Creecy Outlines Ambitious Transport Reforms at SATC

Barbara Creecy, newly appointed as South Africa’s Minister of Transport, made her inaugural address at the 42nd Southern African Transport Conference in Pretoria. She highlighted the government’s dedication to addressing the sector’s challenges under the conference theme, “Upskilling and Reskilling the Transport Industry,” which emphasizes enhancing skills to meet evolving demands.

“This sector is not operating as either an effective economic facilitator or as a proper social service,” Creecy stated. “The condition of our roads, logistical and capacity issues affecting our freight network, and road safety are just a few of the problems that have plagued the sector in recent times.”

Creecy emphasized that ineffective transport systems negatively impact economic growth and investment, making it difficult for workers to commute affordably and punctually.

“Our roads and rail networks are arteries of our nation and should move people and goods safely, speedily, and affordably across the country, facilitating our connectivity with Africa and the broader world,” Creecy added.

**National Transport Initiatives**

Creecy highlighted progress in addressing national transport challenges, including the establishment of the National Logistics Crisis Committee last year, chaired by President Cyril Ramaphosa, and the adoption of the Freight Logistics Roadmap by the cabinet.

The NLCC is implementing reforms at Transnet to restore it to pre-pandemic performance levels. Additionally, Prasa is reopening passenger rail lines affected by infrastructure damage and cable theft, with 28 of 40 priority lines now operational.

As of March this year, 256 stations are functional in cities across the country, with ongoing efforts to open more strategic commuter and rail corridors under the rail policy approved by the cabinet in 2023.

**Road Safety Priorities**

Creecy identified road safety as a key priority.

“We cannot normalize a situation in which more than 12,000 people are killed on our roads every year,” she said. “Nor can our country continue to sustain the cost of more than 10,000 fatal crashes, which the Road Traffic Management Corporation estimates cost R186 billion or 3% of the South African GDP annually. We must ensure the country’s roads are safer for those who use them.”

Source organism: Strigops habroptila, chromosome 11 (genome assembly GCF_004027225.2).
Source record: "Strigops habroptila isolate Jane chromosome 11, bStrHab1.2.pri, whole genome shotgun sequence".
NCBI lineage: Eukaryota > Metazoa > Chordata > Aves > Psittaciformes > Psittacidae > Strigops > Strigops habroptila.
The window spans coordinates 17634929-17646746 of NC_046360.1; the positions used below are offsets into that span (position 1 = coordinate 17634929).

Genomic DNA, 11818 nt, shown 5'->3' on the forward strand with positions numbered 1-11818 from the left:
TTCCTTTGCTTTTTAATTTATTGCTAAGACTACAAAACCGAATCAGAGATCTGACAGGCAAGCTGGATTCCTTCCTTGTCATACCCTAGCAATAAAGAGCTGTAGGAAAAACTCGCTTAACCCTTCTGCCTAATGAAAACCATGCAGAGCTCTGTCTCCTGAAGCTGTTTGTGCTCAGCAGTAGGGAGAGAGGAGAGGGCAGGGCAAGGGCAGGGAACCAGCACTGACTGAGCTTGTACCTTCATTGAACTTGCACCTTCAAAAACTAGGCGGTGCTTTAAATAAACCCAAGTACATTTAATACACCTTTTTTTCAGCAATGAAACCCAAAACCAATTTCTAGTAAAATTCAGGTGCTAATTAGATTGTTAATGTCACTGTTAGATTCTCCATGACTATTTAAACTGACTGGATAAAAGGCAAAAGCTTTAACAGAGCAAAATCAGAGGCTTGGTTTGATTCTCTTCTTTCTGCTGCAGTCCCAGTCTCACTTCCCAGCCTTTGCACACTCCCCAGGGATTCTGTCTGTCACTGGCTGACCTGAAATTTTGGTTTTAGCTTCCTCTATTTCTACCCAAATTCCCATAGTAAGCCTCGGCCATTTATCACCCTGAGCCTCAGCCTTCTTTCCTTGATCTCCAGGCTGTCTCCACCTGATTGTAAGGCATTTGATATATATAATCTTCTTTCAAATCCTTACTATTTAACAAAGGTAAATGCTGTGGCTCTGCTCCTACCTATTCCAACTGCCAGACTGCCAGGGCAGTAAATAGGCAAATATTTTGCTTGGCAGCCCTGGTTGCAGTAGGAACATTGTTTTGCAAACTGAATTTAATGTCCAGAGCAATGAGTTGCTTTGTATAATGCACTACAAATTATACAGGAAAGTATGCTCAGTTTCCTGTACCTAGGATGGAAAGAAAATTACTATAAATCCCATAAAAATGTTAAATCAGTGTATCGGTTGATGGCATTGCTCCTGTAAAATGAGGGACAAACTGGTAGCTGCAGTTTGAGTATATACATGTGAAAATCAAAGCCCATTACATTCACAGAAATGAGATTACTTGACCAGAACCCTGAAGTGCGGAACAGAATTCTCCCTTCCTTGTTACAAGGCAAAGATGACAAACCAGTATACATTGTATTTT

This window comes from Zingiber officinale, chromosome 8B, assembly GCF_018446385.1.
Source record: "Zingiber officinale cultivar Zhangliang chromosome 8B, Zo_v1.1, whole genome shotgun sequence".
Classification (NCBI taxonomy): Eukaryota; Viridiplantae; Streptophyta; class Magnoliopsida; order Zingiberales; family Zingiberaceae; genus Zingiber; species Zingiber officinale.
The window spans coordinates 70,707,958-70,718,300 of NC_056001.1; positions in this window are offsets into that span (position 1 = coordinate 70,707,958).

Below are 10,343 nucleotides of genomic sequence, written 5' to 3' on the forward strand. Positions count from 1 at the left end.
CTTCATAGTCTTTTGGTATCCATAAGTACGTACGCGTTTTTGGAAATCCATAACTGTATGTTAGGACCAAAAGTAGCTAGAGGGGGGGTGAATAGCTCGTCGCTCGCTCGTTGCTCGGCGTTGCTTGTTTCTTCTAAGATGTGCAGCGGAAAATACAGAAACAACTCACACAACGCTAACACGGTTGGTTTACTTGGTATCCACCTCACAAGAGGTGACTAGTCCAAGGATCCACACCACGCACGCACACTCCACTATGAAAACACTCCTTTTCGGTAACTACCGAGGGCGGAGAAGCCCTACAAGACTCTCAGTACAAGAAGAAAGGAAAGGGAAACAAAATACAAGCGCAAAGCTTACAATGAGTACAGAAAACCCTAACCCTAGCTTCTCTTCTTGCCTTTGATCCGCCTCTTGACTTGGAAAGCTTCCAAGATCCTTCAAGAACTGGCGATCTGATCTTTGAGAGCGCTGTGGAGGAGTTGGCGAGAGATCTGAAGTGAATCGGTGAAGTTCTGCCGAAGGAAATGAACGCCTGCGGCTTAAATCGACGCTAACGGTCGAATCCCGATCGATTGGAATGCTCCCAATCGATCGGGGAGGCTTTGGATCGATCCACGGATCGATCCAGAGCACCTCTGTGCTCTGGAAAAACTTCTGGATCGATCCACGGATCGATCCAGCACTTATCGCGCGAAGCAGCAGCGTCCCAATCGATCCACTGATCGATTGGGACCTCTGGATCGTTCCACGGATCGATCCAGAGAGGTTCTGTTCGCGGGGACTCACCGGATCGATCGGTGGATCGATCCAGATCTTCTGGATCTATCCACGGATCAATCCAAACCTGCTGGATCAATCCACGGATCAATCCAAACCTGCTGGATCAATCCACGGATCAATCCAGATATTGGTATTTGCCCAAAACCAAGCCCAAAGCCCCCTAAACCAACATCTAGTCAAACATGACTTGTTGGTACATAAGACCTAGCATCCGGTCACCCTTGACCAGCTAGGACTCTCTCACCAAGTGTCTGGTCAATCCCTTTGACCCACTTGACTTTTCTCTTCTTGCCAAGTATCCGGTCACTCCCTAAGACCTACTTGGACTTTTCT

**Enhancing Public Transport**

Creecy also pledged to collaborate with the taxi sector, which carries an estimated 80% of South Africans using public transport.

“I pledge to ensure it takes its place in a safer, greener transport ecosystem,” she said. “We must work together to decrease levels of conflict and violence which pose a significant risk to the sector and commuters.”

Recognizing the conference’s focus on skills development, Creecy noted the significant changes in the transport industry driven by digital technology and renewable energy advancements.

“The Department of Transport Green Transport Strategy can ensure our development objectives align with our climate change mitigation laws,” she said. “Implementing this strategy will be a priority for the next term of government in an era of hyper-globalization.” Another priority is finalizing the long-outstanding strategy for devolution of urban commuter rail services.

Creecy also envisioned leveraging South Africa’s position as a gateway to Africa and its geopolitical relationships through BRICS and the African Continental Free Trade Agreement.

“New technologies and global imperatives will fundamentally alter the skills required in the transport sector,” Creecy concluded. “But equally importantly, they will open up new industries, new opportunities, and new forms of economic access, ownership, and employment.”

The SATC will continue until July 11.

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